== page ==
Bookmarked The Need for Transformational Learning is Long Overdue: (We need a “Greta Thunberg” for Education) by Val MargaritVal Margarit (Heutagogy Community of Practice)

Education should encourage students to explore, control and design their individual learning experience based on their own values, and interests. Educators can achieve this by creating heutagogical learning environments that support, motivate and empower students to trust their abilities, to take chances, and to learn from mistakes. The unpredictable world needs proactive, self-directed people with the skills to survive and thrive in diverse working environments.

Val Margarit discusses the six steps she uses for encouraging heutagogical learning environments:

  1. Awareness of teacher expectations and the Pygmalion effect.
  2. Making mindful choices for how to proceed.
  3. Help students focus on an intention.
  4. Repeat this process again and again.
  5. Support students with their emotions.
  6. Complete daily journals to plot the learning journey.

In some ways this reminds me of Joel Speranza’s entry and exit strategy.

Bookmarked

Kathleen McClaskey provides a breakdown of agency and self-determined learning.
Replied to Expand Your Horizons (Daily-Ink & Pair-a-dimes un-post-ed)

We are so lucky to live in an era where learning something new is always within our reach. Not just home repair, but new skills and new approaches to the way we think, learn, work, and play.

What are you currently trying to do that you couldn’t do before? How are you expanding your horizons?

I remember when I was growing up I would prize the guitar tabs that my music teacher would write out for me. Now, I search for the chords/tabs or watch various tutorials on YouTube, such as Brian Martin’s Easy Guitar Tutorials. Although I do not get the feedback that comes with having a teacher, it means that I can keep on learning.

This all reminds me of anywhere, anytime learning, as well as Amy Burvall’s focus on the power of the mobile device as the ultimate learning tool. It makes me wonder about the move to ban devices.

I am also left wondering if this penchant for learning when I want impedes deeper learning over time that sometimes comes through frustration with the unknown or ‘productive struggle‘.

Anyway, enough from me for now.

P.S. Enjoying your daily blogs David

Bookmarked School Growth: Building on Strengths by Chris Wejr

Considering the success of self-regulation as a focus, could we now try to maintain that self-reg culture while shifting the focus to growth in reading?  He agreed that there had been an awesome success with self-reg and that we had a strong platform of literacy (especially reading) that we could build on.  With Mark’s positive experience with reading instruction and self-regulation, along with his strong relationships with staff, he could help lead us to shift from a focus on self-reg to a focus on reading.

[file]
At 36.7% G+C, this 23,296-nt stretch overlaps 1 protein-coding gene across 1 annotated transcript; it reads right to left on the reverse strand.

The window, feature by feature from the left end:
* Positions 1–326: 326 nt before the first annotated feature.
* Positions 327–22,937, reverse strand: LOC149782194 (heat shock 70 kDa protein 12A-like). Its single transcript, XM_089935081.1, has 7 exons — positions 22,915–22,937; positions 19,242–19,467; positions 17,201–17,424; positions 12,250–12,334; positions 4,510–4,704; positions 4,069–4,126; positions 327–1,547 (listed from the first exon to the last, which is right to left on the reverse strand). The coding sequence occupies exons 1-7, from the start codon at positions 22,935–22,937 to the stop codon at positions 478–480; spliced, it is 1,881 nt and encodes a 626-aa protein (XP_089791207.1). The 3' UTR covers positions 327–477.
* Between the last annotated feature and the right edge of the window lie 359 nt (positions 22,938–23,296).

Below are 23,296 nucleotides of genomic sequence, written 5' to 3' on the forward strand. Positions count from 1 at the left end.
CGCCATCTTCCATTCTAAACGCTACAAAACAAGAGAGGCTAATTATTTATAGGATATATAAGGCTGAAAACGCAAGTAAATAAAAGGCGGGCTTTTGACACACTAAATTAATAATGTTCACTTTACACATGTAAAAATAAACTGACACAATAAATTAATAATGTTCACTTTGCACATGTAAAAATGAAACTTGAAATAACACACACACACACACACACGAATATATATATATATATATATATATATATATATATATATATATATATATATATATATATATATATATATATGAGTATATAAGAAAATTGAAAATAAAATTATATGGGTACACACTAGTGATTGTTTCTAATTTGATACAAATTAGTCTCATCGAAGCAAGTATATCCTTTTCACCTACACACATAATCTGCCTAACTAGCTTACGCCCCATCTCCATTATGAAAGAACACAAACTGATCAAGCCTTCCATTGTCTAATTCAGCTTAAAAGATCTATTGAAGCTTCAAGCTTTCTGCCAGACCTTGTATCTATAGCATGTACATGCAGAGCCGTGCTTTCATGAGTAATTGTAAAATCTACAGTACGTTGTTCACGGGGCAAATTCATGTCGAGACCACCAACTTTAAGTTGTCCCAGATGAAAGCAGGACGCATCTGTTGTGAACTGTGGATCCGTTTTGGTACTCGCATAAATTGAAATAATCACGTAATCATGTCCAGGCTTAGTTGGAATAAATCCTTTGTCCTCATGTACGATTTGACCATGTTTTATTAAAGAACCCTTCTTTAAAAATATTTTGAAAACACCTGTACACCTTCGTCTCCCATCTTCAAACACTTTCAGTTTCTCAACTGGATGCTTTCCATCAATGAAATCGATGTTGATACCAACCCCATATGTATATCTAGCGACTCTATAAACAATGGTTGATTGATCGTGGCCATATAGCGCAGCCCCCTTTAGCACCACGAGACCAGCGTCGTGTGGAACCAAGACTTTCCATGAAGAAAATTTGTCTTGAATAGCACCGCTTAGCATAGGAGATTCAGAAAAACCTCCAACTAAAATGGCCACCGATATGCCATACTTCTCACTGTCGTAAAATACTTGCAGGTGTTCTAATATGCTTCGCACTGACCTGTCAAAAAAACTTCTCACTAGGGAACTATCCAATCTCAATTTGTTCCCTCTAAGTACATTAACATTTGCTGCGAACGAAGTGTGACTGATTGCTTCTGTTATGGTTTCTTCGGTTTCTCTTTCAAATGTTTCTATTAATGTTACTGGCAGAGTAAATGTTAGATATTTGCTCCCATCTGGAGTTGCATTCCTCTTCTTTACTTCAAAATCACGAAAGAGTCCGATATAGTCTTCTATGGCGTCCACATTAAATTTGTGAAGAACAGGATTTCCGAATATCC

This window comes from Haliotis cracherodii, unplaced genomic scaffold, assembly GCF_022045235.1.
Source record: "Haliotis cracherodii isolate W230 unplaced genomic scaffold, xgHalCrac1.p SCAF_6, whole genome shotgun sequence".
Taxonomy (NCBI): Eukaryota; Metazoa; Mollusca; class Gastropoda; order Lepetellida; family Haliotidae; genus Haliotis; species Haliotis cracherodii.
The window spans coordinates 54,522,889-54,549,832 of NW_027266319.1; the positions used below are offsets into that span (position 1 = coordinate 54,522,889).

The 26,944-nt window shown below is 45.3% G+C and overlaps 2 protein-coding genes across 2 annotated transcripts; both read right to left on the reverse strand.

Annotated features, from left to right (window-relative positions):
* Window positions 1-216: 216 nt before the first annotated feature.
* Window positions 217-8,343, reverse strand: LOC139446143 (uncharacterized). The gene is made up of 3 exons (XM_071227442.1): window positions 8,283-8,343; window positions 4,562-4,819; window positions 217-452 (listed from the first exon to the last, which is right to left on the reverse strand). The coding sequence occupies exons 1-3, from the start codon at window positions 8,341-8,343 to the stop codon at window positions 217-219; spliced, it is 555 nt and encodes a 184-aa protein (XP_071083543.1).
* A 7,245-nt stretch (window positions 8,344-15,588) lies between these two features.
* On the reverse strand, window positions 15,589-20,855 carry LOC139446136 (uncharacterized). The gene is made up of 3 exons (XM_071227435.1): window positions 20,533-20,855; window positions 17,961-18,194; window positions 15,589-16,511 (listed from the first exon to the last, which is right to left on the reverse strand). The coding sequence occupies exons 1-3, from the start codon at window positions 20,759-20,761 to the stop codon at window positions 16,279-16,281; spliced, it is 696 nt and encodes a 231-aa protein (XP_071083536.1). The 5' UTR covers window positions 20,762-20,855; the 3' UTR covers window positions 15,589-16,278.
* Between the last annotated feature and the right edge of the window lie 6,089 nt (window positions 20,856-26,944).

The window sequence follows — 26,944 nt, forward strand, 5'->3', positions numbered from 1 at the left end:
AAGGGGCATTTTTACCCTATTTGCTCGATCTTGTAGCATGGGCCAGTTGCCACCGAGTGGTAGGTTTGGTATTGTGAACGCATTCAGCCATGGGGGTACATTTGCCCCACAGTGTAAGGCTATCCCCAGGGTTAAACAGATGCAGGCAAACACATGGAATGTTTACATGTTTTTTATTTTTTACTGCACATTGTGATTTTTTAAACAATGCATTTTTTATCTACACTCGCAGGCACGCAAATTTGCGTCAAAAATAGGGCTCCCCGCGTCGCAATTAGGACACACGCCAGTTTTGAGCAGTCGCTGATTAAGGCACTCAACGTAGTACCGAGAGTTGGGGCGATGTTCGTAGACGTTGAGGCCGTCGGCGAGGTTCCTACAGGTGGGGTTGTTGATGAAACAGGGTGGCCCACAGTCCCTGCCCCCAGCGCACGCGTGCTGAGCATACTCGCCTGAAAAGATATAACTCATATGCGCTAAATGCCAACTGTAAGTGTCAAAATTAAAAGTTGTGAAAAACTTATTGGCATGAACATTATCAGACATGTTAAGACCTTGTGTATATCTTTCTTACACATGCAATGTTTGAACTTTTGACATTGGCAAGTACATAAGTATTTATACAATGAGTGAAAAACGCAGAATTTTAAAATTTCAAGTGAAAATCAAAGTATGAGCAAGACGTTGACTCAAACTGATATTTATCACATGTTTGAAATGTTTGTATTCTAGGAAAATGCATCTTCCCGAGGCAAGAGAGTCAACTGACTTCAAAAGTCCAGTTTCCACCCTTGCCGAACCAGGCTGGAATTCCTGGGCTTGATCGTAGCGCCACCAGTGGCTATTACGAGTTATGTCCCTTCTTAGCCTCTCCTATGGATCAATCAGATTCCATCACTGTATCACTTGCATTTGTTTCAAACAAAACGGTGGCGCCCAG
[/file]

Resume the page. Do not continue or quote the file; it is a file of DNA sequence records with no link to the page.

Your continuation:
Chris Wejr discusses the way in which his staff have extended the focus of self-regulation and strength-based learning into the area of reading achievement. He discusses some of the strategies that they have used to support and encourage this, such as Strong staff collaboration and ongoing professional development. In some ways, this reminds me of the work that I was a part of using disciplined collaboration as the framework.
Bookmarked Why Feedback Rarely Does What It’s Meant To (Harvard Business Review)

We humans do not do well when someone whose intentions are unclear tells us where we stand, how good we “really” are, and what we must do to fix ourselves. We excel only when people who know us and care about us tell us what they experience and what they feel, and in particular when they see something within us that really works.

Marcus Buckingham and Ashley Goodall dive into the world of feedback. They argue that in many respects, it fails to achieve the intended outcome.

Focusing people on their shortcomings doesn’t enable learning; it impairs it.

Buckingham and Goodall highlight three theories that those who believe in feedback as often accepts as true:

  • That other people are more aware than you are of your weaknesses, and that the best way to help you, therefore, is for them to show you what you cannot see for yourself.
  • That the process of learning is like filling up an empty vessel: You lack certain abilities you need to acquire, so your colleagues should teach them to you.
  • That great performance is universal, analyzable, and describable, and that once defined, it can be transferred from one person to another, regardless of who each individual is.

In response, they propose a number of strategies to support the development of others, including:

  • Look for outcomes
  • Replay your instinctive reactions
  • Explore the present, past, and future

This is something I have written about too, discussing the problem of feedback.